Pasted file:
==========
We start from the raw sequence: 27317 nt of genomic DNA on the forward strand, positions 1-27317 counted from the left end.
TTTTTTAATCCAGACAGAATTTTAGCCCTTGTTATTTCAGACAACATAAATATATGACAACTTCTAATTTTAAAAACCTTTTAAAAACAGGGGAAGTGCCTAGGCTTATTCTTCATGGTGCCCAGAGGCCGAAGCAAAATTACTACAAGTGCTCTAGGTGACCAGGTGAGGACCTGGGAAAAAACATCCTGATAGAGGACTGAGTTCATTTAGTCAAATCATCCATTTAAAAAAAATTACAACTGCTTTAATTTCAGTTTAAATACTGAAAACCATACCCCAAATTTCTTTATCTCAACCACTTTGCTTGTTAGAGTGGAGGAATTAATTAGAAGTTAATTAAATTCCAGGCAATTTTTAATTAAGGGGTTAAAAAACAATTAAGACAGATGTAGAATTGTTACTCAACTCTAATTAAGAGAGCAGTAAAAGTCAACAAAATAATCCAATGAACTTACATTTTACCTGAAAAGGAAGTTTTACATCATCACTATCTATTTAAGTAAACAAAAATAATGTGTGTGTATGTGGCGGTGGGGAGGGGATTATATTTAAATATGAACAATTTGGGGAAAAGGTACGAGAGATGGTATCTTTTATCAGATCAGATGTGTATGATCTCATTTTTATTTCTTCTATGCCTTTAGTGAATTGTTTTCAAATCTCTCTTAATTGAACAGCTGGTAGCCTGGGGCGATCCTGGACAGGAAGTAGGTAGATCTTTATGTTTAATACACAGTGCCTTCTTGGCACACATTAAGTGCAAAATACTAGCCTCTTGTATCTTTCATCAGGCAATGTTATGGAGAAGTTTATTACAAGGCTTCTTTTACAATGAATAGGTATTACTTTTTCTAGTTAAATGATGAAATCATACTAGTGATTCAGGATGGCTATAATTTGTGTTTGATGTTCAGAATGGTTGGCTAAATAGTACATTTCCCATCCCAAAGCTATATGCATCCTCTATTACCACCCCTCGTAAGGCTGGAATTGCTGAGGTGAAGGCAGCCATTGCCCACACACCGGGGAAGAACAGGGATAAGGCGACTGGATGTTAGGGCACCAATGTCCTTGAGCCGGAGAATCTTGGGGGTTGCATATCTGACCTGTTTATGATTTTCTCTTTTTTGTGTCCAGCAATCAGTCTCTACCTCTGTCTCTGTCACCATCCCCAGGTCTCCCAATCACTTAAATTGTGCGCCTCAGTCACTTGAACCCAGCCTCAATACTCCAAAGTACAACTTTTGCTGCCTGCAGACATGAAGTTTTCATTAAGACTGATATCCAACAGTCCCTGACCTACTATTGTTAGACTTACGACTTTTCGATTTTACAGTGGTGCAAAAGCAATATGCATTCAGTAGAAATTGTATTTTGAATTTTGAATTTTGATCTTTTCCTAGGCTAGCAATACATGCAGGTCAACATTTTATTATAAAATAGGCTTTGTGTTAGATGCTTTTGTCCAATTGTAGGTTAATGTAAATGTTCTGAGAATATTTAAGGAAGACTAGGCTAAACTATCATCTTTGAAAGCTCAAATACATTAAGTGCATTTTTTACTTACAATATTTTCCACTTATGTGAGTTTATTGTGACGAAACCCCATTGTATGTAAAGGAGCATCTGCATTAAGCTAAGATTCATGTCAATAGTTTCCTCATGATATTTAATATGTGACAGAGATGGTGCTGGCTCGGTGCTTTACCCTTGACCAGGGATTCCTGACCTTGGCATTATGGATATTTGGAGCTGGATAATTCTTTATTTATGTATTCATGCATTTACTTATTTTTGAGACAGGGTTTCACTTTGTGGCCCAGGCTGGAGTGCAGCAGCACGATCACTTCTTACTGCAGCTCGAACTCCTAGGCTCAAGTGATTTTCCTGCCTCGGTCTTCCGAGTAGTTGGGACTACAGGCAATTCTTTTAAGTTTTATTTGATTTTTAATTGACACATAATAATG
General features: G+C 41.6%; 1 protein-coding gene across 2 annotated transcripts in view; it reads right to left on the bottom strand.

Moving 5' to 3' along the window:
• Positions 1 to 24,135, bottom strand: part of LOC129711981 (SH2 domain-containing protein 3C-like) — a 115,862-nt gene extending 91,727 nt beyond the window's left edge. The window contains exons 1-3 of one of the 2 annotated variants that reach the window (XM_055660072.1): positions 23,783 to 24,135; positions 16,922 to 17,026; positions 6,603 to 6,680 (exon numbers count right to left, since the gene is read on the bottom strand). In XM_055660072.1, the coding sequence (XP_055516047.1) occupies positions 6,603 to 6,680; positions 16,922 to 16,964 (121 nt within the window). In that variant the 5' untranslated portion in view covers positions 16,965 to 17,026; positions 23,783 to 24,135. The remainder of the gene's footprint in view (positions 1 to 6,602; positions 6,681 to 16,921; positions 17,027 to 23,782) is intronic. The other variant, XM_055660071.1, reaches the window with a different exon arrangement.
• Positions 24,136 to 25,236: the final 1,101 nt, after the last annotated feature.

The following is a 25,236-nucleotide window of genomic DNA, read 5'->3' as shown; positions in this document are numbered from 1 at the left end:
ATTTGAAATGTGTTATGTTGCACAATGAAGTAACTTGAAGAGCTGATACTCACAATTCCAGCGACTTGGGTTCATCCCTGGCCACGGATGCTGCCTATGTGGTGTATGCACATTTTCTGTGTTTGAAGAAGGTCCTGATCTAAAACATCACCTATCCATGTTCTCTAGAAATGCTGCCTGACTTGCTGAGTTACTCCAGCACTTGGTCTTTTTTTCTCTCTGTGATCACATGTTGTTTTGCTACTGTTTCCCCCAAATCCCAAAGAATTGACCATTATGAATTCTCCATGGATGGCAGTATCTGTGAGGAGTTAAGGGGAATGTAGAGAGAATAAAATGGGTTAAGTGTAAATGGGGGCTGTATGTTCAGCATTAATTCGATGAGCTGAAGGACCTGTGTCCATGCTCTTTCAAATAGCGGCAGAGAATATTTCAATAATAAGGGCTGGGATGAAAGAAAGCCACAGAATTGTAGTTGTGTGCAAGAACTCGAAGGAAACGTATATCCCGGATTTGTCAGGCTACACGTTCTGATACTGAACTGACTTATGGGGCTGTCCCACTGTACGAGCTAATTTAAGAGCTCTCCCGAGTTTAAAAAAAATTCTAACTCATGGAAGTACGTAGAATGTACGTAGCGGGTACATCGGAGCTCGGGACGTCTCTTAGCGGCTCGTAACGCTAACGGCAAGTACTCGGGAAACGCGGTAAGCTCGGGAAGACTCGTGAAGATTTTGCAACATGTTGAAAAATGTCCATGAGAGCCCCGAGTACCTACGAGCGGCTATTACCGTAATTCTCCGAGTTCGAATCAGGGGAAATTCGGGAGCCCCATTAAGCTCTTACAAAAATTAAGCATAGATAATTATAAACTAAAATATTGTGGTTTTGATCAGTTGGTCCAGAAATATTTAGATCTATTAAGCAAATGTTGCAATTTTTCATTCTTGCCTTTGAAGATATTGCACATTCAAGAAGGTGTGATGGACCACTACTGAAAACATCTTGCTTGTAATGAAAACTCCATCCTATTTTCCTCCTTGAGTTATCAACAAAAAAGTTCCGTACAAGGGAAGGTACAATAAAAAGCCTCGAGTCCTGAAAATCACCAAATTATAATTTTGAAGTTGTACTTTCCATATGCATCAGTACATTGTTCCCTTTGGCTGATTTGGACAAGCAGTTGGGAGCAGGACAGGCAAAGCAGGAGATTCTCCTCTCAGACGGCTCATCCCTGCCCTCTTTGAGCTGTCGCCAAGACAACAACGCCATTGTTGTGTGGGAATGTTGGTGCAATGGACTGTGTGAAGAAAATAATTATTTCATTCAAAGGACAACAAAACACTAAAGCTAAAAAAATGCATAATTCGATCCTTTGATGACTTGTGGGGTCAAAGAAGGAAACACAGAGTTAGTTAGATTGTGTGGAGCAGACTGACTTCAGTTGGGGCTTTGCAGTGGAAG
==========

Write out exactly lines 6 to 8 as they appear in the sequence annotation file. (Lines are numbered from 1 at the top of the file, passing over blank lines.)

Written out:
• Positions 24,136 to 25,236: the final 1,101 nt, after the last annotated feature.

The following is a 25,236-nucleotide window of genomic DNA, read 5'->3' as shown; positions in this document are numbered from 1 at the left end:
ATTTGAAATGTGTTATGTTGCACAATGAAGTAACTTGAAGAGCTGATACTCACAATTCCAGCGACTTGGGTTCATCCCTGGCCACGGATGCTGCCTATGTGGTGTATGCACATTTTCTGTGTTTGAAGAAGGTCCTGATCTAAAACATCACCTATCCATGTTCTCTAGAAATGCTGCCTGACTTGCTGAGTTACTCCAGCACTTGGTCTTTTTTTCTCTCTGTGATCACATGTTGTTTTGCTACTGTTTCCCCCAAATCCCAAAGAATTGACCATTATGAATTCTCCATGGATGGCAGTATCTGTGAGGAGTTAAGGGGAATGTAGAGAGAATAAAATGGGTTAAGTGTAAATGGGGGCTGTATGTTCAGCATTAATTCGATGAGCTGAAGGACCTGTGTCCATGCTCTTTCAAATAGCGGCAGAGAATATTTCAATAATAAGGGCTGGGATGAAAGAAAGCCACAGAATTGTAGTTGTGTGCAAGAACTCGAAGGAAACGTATATCCCGGATTTGTCAGGCTACACGTTCTGATACTGAACTGACTTATGGGGCTGTCCCACTGTACGAGCTAATTTAAGAGCTCTCCCGAGTTTAAAAAAAATTCTAACTCATGGAAGTACGTAGAATGTACGTAGCGGGTACATCGGAGCTCGGGACGTCTCTTAGCGGCTCGTAACGCTAACGGCAAGTACTCGGGAAACGCGGTAAGCTCGGGAAGACTCGTGAAGATTTTGCAACATGTTGAAAAATGTCCATGAGAGCCCCGAGTACCTACGAGCGGCTATTACCGTAATTCTCCGAGTTCGAATCAGGGGAAATTCGGGAGCCCCATTAAGCTCTTACAAAAATTAAGCATAGATAATTATAAACTAAAATATTGTGGTTTTGATCAGTTGGTCCAGAAATATTTAGATCTATTAAGCAAATGTTGCAATTTTTCATTCTTGCCTTTGAAGATATTGCACATTCAAGAAGGTGTGATGGACCACTACTGAAAACATCTTGCTTGTAATGAAAACTCCATCCTATTTTCCTCCTTGAGTTATCAACAAAAAAGTTCCGTACAAGGGAAGGTACAATAAAAAGCCTCGAGTCCTGAAAATCACCAAATTATAATTTTGAAGTTGTACTTTCCATATGCATCAGTACATTGTTCCCTTTGGCTGATTTGGACAAGCAGTTGGGAGCAGGACAGGCAAAGCAGGAGATTCTCCTCTCAGACGGCTCATCCCTGCCCTCTTTGAGCTGTCGCCAAGACAACAACGCCATTGTTGTGTGGGAATGTTGGTGCAATGGACTGTGTGAAGAAAATAATTATTTCATTCAAAGGACAACAAAACACTAAAGCTAAAAAAATGCATAATTCGATCCTTTGATGACTTGTGGGGTCAAAGAAGGAAACACAGAGTTAGTTAGATTGTGTGGAGCAGACTGACTTCAGTTGGGGCTTTGCAGTGGAAG